Excerpted from the First Edition of Moon Hawaiian Islands.

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How to Find a Great Vacation Rental in Hawaii https://moon.com/2015/01/how-to-find-a-great-vacation-rental-in-hawaii/ https://moon.com/2015/01/how-to-find-a-great-vacation-rental-in-hawaii/#comments Fri, 02 Jan 2015 19:48:31 +0000 http://moon.com/?p=17362 There are thousands of vacation rentals across the islands that afford the luxury of a home away from home—think full kitchen, living room, multiple bedrooms, and laundry facilities—in many desired locales, sometimes where hotels just can’t be. So how do you navigate the myriad listings to find the right vacation rental for your stay? Research is the key.

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In Hawaii, your destination will dictate the type of vacation rental available.

In Hawaii, your destination will dictate the type of vacation rental available. Photo © epicstockmedia/123rf.

With big advertising budgets, packaged deals, and oceanfront locations, hotels and resorts have seemingly cornered the market on accommodations in Hawaii. However, this is far from the case. There are thousands of vacation rentals across the islands that afford the luxury of a home away from home—think full kitchen, living room, multiple bedrooms, and laundry facilities—in many desired locales, sometimes where hotels just can’t be.

If you don’t have a word-of-mouth reference for a particular vacation rental, start with the one of the trusted vacation rental websites, like vrbo.com and vacationrentals.com. Vacation rentals can take the form of stand-alone single-family homes, attached additions to homes, bungalows, condominiums, or apartments. They range in size from simple studios to multiple-bedroom mansions. They can be tucked away in a residential neighborhood or a cluster of privately owned bungalows and cabanas on a verdant slice of paradise—or they can form part of a condominium community, or a high-rise apartment tower. Like all accommodations, rentals with more bedrooms command a higher price. The décor of these properties can sway from modern, luxurious, and spectacular to outdated, cramped, and dirty. Vacation rentals are usually booked in weeklong increments. They speak to the Hawaii visitor that likes to stay in a particular locale and set up camp for an extended period of time. They are also great for families, as the full kitchen and laundry options afford the opportunity to entertain a family with ease.

So how do you navigate the myriad listings to find the right vacation rental for your stay? Research is the key. If you don’t have a word-of-mouth reference for a particular vacation rental, start with the one of the trusted vacation rental websites, like vrbo.com and vacationrentals.com. On these sites you’ll find full descriptions, reviews, photos, availability, and nightly rates. If you’re like me, scrolling through the pictures of the rentals in your locale and price range will narrow down the options quickly. Most vacation rentals require a minimum stay of three nights, though some will only rent by the week. Some vacation rentals will include amenities like beach chairs, snorkel gear, bodyboards, umbrellas, and other beach accessories. There is also a one-time, non-negotiable cleaning fee, which varies from property to property.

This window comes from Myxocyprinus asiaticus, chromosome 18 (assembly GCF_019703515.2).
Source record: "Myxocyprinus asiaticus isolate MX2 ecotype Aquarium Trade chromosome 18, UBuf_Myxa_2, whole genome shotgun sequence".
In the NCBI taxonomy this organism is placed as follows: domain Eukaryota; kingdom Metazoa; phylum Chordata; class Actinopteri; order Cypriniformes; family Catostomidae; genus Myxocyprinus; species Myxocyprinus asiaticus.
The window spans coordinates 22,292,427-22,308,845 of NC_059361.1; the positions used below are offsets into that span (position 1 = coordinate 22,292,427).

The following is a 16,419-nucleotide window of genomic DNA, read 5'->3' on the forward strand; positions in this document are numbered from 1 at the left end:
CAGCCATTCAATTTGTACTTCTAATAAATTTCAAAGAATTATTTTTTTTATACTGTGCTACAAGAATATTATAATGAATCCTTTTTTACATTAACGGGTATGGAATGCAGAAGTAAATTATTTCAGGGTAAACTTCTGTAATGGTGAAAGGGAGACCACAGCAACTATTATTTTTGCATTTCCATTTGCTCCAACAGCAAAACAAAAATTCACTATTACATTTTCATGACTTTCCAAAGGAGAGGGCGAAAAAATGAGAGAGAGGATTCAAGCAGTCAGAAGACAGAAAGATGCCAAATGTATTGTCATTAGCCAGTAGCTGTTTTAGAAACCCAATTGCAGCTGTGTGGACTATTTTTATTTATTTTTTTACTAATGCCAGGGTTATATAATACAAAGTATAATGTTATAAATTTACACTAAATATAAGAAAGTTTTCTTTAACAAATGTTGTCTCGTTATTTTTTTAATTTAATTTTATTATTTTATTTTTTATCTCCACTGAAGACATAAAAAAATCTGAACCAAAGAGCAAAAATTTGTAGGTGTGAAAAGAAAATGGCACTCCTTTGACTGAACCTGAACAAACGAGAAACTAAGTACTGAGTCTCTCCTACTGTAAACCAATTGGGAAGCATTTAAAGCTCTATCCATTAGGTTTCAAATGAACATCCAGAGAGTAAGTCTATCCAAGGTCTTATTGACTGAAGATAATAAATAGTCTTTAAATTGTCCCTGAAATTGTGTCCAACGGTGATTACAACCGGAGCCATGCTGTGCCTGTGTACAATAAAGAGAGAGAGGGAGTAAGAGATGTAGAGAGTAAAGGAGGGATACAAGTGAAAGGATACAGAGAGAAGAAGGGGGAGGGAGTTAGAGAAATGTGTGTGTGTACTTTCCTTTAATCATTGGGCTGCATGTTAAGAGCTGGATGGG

Often in Hawaii, your destination will dictate the type of vacation rental available. If you’re considering staying on O‘ahu’s North Shore, most likely you’ll be looking for a stand-alone single family home or an attached structure to a home. The same goes for Kailua town on O‘ahu. In the upscale hamlet of Princeville on Kauaii’s north shore the majority of vacation rentals are luxury condos. Maui and the Big Island also have many condos available. And you’ll even find vacation rental apartments in Waikiki. For your search, select your destination first, then be flexible about what type of vacation rental is available, because you’re not going to find a bungalow in Princeville.

If you’re on a budget, yet would still like to take advantage of a the comfort and accessibility of a vacation rental, there are deals to be had—but expect the living situation to be a bit “funky.” Maybe the Hawaiiana décor will be faded from thirty years of afternoon sun. Perhaps the rental unit will be a converted garage and you’ll be running into the owners quite often during your stay. Or the unit might only have an electric burner and a microwave for cooking. Another way to save money with vacation rentals is to go in together on a big unit with several parties. That five-bedroom condo might seem pricey, but split between three families, the price can really even out.

It is illegal in Hawaii to rent out vacation rentals without the proper license, but this doesn’t mean that illegal vacation rentals are not available. Be aware that an unlicensed vacation rental owner could double book the unit, change the terms or not provide what is promised and there is little to no recourse for the traveler. If you’re searching for a vacation rental through a reputable vacation rental website or a licensed property manager, you probably are in the clear to find a great, legitimate rental for the going rate. On-island property managers ensure that the owner is fully licensed and that your deposit, credit card information, and other vitals are safe throughout the transaction. That being said, just because a vacation rental is not licensed does not mean you’re going to get ripped off, so once again, research is the key.